Physically separate A Team and B Team before announcing which will Collect and which will Sort maximizes the number of people at Sort; otherwise, most people want to Collect and choose to ignore the A/B Team system.

At Collect, 8-10 recyclers sign up with each Wing Monitor and follow that Monitor to their assigned area. The Monitor quietly directs their recyclers in consolidating the contents of the recycling bins and then sends recyclers with full bins to Sort or to the recycling dumpster, with orders to check back in with the Monitor afterward.

The contents of many bins are dumped into a single large bin to minimize the number of trips recyclers have to make to Sort and/or the dumpster.

Having recyclers sign back in with their Monitors minimizes the number of off-task students and bins that aren't returned to their classrooms.

After finishing their Collect assignments, students are told to attend Sort or go back to their classrooms.

Bottles and cans are brought to Sort, while other recyclables (primarily paper) are brought to the recycling dumpster at the back of the school, where one officer records how much recycling goes into the dumpster and pre-assigned Dumpers are in charge of emptying the heavy bins into the tall recycling dumpster.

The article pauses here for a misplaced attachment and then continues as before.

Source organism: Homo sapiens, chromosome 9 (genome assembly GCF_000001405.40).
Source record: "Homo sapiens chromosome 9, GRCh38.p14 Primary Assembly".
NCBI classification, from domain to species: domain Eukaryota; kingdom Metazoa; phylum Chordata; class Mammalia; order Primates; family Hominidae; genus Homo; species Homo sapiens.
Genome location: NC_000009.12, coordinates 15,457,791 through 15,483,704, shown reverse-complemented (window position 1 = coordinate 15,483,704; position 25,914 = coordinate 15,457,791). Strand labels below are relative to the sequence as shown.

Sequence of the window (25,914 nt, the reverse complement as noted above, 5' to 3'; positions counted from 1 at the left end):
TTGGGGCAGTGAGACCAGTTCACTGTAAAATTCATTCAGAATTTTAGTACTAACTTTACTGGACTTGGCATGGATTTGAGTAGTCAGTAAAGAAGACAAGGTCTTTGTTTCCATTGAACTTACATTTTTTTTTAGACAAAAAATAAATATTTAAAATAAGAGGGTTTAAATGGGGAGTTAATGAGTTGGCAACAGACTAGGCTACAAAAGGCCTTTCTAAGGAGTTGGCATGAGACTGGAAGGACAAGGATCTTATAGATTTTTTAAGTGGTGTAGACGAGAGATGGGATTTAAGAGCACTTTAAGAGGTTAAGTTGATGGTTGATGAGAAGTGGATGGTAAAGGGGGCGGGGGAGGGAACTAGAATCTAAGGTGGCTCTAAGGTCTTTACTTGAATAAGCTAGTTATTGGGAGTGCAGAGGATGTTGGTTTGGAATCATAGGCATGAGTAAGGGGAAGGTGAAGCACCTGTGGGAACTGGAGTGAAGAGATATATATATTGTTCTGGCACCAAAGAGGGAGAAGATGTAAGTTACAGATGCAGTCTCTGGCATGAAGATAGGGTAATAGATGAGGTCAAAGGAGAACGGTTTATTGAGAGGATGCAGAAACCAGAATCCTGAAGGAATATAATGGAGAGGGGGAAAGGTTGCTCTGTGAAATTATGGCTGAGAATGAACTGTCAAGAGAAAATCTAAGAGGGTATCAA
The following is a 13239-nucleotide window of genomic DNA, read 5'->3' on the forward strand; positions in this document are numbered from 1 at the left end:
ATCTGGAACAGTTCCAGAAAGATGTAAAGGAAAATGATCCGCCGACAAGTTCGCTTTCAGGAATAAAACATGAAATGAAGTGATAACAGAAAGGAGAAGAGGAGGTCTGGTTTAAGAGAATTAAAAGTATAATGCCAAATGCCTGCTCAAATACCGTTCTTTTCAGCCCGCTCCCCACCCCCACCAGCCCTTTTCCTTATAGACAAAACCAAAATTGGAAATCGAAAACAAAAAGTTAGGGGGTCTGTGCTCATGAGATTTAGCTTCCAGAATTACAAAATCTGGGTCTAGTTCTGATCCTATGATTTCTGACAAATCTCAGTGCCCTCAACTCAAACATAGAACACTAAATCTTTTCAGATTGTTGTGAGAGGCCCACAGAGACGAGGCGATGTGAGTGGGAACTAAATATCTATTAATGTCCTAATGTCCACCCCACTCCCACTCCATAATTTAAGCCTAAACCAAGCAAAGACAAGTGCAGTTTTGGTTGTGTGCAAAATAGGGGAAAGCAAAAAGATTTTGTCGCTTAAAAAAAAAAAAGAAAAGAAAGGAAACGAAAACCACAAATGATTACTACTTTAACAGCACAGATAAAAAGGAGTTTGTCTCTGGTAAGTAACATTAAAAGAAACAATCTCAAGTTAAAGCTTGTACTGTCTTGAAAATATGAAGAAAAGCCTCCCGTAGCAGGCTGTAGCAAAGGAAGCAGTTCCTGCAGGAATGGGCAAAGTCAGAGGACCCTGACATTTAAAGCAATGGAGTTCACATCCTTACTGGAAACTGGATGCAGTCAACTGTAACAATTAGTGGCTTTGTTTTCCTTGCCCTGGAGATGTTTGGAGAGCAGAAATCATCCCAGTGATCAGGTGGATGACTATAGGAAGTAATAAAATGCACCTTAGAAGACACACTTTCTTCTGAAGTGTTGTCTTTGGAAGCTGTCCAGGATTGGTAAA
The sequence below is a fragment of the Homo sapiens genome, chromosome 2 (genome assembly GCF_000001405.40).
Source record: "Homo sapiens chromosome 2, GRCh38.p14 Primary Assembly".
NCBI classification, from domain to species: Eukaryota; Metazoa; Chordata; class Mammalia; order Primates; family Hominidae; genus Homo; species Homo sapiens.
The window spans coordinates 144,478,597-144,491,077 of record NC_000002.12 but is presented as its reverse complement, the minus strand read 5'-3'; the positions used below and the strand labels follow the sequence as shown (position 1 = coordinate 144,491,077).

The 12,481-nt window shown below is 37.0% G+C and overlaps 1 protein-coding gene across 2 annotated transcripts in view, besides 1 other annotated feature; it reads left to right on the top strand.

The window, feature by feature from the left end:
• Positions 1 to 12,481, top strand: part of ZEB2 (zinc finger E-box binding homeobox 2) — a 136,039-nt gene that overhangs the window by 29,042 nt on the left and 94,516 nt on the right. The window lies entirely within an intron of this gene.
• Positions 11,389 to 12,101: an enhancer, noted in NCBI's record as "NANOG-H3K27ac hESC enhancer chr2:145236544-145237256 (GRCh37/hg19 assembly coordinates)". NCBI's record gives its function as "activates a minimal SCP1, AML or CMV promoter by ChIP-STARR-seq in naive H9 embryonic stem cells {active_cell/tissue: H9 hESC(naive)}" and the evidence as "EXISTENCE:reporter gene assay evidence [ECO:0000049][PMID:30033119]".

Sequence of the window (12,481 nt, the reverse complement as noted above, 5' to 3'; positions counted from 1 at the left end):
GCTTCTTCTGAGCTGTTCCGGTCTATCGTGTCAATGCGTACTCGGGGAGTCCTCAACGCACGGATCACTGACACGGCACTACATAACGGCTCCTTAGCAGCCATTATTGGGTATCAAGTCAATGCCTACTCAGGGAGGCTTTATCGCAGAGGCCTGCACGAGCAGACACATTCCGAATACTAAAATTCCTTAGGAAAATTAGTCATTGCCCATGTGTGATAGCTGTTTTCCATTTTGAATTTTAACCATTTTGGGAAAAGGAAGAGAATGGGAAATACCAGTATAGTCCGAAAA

The data taken by the recording officer demonstrates how much waste the school is diverting; this is useful in grant applications.

The Dumpers have the hardest job and therefore are often given gift cards and other thank-you presents by the recycling captains.

Outside, Sort Team has already set up, having arrived early.

Different colored bins have been set up, each labeled with the material that should be deposited in it.

The most effective setup that AHS has devised is modeled in Figure 1.The most effective setup that AHS has devised is modeled in Figure 1.


These bins are stored in the shed, along with most other recycling materials.

At Sort, recyclers sign in with an officer, take ONE glove from the provided box of gloves, and begin crushing and sorting the bottles and cans that officers are tossing onto the ground from delivered bags of bottles and cans.

A sample sign-in sheet is shown in Figure 2.A sample sign-in sheet is shown in Figure 2.